Author and former deputy chief director of Tracks sur Arte, Sophie Peyrard directs numerous documentaries on the female archetypes of pop culture. As part of a special thematic evening on OCS on Sunday April 12, his documentary The Witches in Hollywood, broadcast in the second part of the evening following the film The Adorable Neighbor of Richard Quine, explores the origins of this emblematic figure.
What was the initial point of your approach?
Sophie Peyrard: I have been interested in my documentaries, and this for several years, in female figures of pop culture, such as pin-ups or divas. I was in the United States in 2016 at the time of the election of Donald Trump, and I began to see in activist and artistic underground circles the figure of the witch come back in force. When I met some people, especially those who demonstrated at the foot of the Trump Tower to symbolically cast spells for the new elected president, I saw the unifying power of this figure. I then saw two aspects of the witch: an element of protest for women wanting to express their anger following this election, which coincided with the #MeToo and #TimesUp movements, and also a feminist figure anchored in pop culture.
We are currently witnessing a veritable “pop” revival of the witch in big productions. Do you think current feminist movements have contributed to it?
There is something truly cathartic in claiming to be a historical figure who has suffered so much violence, and making it evolve to make it its own in a dynamic of reversal of the stigma. When Disney made a film like Maleficent in 2014, they took the train a bit. Something is happening, the studios are repositioning themselves and defining an image of the witch who will speak to a greater number of people. Afterwards, to find out which one influenced the other first, I can’t say too much!
Why did this matter seem important to you, from a personal point of view ?
In my work, Itry to go see what is hidden behind the image of very popular characters of pop-culture, which we do not necessarily question as they are part of the cultural landscape. We have all been lulled by tales, cartoons which approach the figure of the witch, it is really the popular character par excellence. But until today we never really wondered about what she was saying. Sometimes pop culture tends to be seen as mere entertainment, as something secondary, but that says a lot about the image we give of women and the “norm”. Personally, I feel close to this figure because it is a woman on the fringes, independent, who does not fit into the boxes where we would like to put it. I come from the counter-culture, I worked for Tracks for a long time for Arte … Showing different lifestyles has always interested me because it suits me too.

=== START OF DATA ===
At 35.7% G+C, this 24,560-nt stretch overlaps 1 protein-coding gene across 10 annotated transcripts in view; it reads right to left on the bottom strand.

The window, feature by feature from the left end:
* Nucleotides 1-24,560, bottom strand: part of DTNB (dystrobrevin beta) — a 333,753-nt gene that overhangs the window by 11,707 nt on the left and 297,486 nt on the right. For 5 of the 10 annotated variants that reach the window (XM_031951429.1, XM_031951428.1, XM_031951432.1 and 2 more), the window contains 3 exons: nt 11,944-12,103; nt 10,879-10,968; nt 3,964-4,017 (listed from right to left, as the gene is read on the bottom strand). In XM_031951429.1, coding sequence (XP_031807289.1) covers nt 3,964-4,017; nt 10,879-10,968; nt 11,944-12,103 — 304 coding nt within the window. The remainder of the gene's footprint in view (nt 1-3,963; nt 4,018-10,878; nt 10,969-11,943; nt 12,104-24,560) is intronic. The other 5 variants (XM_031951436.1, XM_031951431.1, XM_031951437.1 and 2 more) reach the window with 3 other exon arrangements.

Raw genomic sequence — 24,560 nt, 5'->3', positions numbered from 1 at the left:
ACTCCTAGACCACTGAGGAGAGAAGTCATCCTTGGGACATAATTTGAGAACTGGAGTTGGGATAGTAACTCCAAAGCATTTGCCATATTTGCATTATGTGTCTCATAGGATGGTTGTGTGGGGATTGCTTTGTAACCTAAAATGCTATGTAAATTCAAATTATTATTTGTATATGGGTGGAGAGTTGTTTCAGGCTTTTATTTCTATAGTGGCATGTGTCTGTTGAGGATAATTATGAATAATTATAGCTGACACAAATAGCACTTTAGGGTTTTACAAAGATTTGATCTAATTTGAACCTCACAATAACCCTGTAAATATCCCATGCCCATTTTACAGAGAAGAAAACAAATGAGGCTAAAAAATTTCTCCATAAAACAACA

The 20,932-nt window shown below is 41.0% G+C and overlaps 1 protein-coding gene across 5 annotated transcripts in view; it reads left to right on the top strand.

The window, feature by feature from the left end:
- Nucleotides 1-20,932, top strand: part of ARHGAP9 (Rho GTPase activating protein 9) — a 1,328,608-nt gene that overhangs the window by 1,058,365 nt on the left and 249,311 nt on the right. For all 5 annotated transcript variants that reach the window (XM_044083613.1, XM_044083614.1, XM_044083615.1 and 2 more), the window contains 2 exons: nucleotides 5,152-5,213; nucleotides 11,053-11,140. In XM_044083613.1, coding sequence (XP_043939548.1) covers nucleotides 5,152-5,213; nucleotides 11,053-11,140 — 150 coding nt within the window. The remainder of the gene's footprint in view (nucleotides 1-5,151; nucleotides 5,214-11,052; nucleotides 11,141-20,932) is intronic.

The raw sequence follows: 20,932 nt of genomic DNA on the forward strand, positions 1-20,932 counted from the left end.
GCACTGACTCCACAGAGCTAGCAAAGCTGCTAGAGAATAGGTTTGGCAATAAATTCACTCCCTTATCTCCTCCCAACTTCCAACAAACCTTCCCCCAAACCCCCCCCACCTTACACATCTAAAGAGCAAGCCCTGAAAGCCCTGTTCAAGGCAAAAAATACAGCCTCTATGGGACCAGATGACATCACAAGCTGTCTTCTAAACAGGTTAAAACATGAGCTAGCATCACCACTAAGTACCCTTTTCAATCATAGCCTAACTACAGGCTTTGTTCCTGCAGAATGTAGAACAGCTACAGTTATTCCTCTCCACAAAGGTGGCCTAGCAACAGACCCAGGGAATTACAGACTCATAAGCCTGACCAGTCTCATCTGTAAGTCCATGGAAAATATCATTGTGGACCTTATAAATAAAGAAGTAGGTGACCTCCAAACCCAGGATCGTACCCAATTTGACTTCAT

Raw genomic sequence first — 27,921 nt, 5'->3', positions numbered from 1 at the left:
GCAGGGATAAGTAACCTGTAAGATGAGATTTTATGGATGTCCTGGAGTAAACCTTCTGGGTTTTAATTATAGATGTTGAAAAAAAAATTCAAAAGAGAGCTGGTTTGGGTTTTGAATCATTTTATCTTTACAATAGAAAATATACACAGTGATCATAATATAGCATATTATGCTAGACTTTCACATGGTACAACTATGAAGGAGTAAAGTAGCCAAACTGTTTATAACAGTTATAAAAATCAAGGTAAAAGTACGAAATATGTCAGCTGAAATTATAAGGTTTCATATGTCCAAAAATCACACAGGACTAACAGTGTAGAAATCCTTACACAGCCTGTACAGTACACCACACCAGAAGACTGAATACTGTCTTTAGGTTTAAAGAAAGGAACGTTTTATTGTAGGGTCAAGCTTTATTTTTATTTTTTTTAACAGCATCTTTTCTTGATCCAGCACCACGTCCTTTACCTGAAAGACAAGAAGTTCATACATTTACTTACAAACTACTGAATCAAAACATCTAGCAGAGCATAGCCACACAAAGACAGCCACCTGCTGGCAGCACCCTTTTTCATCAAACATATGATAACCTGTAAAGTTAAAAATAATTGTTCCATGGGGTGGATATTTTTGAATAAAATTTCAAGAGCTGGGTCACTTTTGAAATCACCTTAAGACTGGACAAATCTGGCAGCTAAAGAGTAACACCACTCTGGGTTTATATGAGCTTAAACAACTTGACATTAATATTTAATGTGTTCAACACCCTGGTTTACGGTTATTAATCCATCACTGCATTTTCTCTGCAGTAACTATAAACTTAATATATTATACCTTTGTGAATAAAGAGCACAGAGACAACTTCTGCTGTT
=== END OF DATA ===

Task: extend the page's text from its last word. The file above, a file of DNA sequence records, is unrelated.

How did you orient your research in the conception of the documentary? Did some films surprise you by rediscovering them?
Cinema seemed to me to be a very good medium for dealing with the subject; the witch is a popular character whose Hollywood potential has seen from its creation, its narrative potential and it has not ceased to be present on the screen until today. By choosing a filmography for the general public, I wanted everyone to be able to easily reconnect to the stories while looking at them with a new eye. I wanted to show in this documentary the obvious link between the way in which witches are represented and the vision that we give of women on screen. As for Disney cartoons in particular, which we have all seen as children, I did not have a feminist reading at all compared to them and I was very surprised to see them from another angle! I also rediscovered a lot of Hollywood classics, which I didn’t necessarily know, L’Adorable neighbor in particular.
There would be a whole historiography to redo around representations of women in art and culture …
It’s exciting, and we’re only at the beginning. We have the opportunity to look at stories we know with a new eye, and we are rediscovering things with other perspectives, and this is a very stimulating time. We change glasses, without considering that everything that was said before is thrown in the trash. But this multiplication of points of view is liberating.
Finally, like a quote from the collective W.I.T.C.H that you mentioned above, highlighting the book by Mona chollet “every woman, if she dares to look deep inside, is a witch“Do you consider yourself a witch?
For me, declaring myself a witch is saying “I am different”, I represent an alternative to the standards imposed by society, I create my own narrative outside of stereotypes, I am sovereign and free. I also like the idea that the witch is a historical, transgenerational character, found in all cultures. In this sense, yes I feel like a witch, even if I have no spiritual or occult practice of witchcraft!
Watch the trailer for the documentary The Witches in Hollywood, this evening at 10:20 pm on OCS Géants: